Home / Budget / Economic Survey /  Focus must be on economic growth to curb poverty

NEW DELHI : Unlike in wealthy nations, economic growth in India helps reduce inequality and poverty, the Economic Survey said on Friday. It said social sector spending was 8.8% of gross domestic product (GDP) in 2020-21.

“Both economic growth and inequality have similar relationships with socio-economic indicators. Thus, unlike in advanced economies, in India economic growth and inequality converge in terms of their effects on socio-economic indicators," the survey said amid criticism that India’s high growth rate in the recent past may not have positively impacted people’s lives.

The survey said a developing economy such as India can avoid the conflict between growth and inequality “because of the potential for high levels of economic growth, on the one hand, and the significant scope for poverty reduction, on the other hand". It added that “this question becomes pertinent, especially because of the inevitable focus on inequality following the covid-19 pandemic".

The survey said economic growth has a far greater impact on poverty alleviation and given its stage of development, India must continue to focus on economic growth to lift people out of poverty.

The survey said government spending as a percentage of GDP is increasing for social sectors. Expenditure on social services including education and health by both the Centre and states combined as a proportion of GDP increased from 6.2% in 2014-15 to 8.8% in 2020-21. For education, it increased from 2.8% in 2014-15 to 3.5% in 2020-21, and for health, from 1.2% to 1.5%.

“The relative importance of social services in the government budget, as measured in terms of the share of expenditure on social services out of the total budgetary expenditure, has also increased to 26.5% in 2020-21 as against 23.4% in 2014-15," it added.

To be sure, there is a constant demand to increase education expenditure to 6% of the GDP and even the new National Education Policy has underlined the need for increasing education expenditure to 6% to achieve better human development outcome.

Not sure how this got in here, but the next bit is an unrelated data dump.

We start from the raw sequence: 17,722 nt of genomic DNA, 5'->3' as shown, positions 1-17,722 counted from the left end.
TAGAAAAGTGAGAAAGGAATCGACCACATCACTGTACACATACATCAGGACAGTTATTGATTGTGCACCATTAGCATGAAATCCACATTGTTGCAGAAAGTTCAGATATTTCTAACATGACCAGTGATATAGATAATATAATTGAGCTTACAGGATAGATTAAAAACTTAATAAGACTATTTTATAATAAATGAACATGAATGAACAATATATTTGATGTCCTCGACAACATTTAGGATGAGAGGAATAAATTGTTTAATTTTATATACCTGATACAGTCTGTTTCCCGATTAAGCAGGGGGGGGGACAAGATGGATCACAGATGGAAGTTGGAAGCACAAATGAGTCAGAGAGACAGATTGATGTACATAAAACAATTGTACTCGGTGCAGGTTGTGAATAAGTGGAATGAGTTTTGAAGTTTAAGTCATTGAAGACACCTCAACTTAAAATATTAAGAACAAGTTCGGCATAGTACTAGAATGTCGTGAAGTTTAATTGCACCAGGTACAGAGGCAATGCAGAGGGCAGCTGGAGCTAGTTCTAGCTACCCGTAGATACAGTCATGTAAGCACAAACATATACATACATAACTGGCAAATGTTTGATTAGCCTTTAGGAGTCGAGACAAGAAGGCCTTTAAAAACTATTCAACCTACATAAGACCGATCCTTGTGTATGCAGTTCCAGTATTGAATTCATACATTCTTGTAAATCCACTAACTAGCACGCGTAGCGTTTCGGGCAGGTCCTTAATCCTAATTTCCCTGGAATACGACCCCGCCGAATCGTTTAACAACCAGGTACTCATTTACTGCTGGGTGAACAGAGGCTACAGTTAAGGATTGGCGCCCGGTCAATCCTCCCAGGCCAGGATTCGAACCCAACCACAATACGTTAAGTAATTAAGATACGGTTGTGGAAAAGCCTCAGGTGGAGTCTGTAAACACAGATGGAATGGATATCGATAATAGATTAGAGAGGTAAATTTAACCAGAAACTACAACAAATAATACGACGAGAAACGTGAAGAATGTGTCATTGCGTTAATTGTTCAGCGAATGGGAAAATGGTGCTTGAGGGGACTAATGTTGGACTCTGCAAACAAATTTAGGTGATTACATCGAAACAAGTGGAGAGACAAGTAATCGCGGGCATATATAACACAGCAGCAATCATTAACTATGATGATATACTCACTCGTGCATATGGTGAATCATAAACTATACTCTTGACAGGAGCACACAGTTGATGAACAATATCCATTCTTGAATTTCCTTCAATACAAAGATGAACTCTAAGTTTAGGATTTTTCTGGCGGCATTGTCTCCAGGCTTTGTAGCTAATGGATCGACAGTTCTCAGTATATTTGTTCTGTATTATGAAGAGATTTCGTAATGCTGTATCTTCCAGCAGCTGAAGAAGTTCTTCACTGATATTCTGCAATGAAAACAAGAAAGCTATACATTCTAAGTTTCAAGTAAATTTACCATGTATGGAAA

Similarly, experts have been demanding that health expenditure should be increased to 3% of GDP and even the national health policy has noted a need for increasing it to 2.5% of GDP by 2025.

The survey said that though most of the schools are closed due to the covid-19 induced restrictions, “online schooling took off in a big way during the pandemic".

“The access to data network, electronic devices such as computer, laptop, smartphone etc. gained importance due to online learning and remote working," it said.

Notwithstanding the push, only one-third of India’s school children are pursuing online education and a smaller cohort of this—32.5%—are doing live online classes, according to the Annual Status of Education Report published in October 2020. The report underlined how the digital divide is still wide in the school sector and just 11% of all students enrolled in both private and government schools were using live online classes, while another 21.5% were using videos or recorded classes.

The survey admitted that covid-19 has “exposed the vulnerability of urban casual workers, who account for 11.2% of urban workforce... a significant proportion of them are supposed to be migrants". However, it did not say how many informal sector workers had lost their jobs.

“With limited data available on inter-state migration and employment in informal sectors, it is difficult to figure out the number of migrants who lost their jobs and accommodation during the pandemic and returned home," it added.

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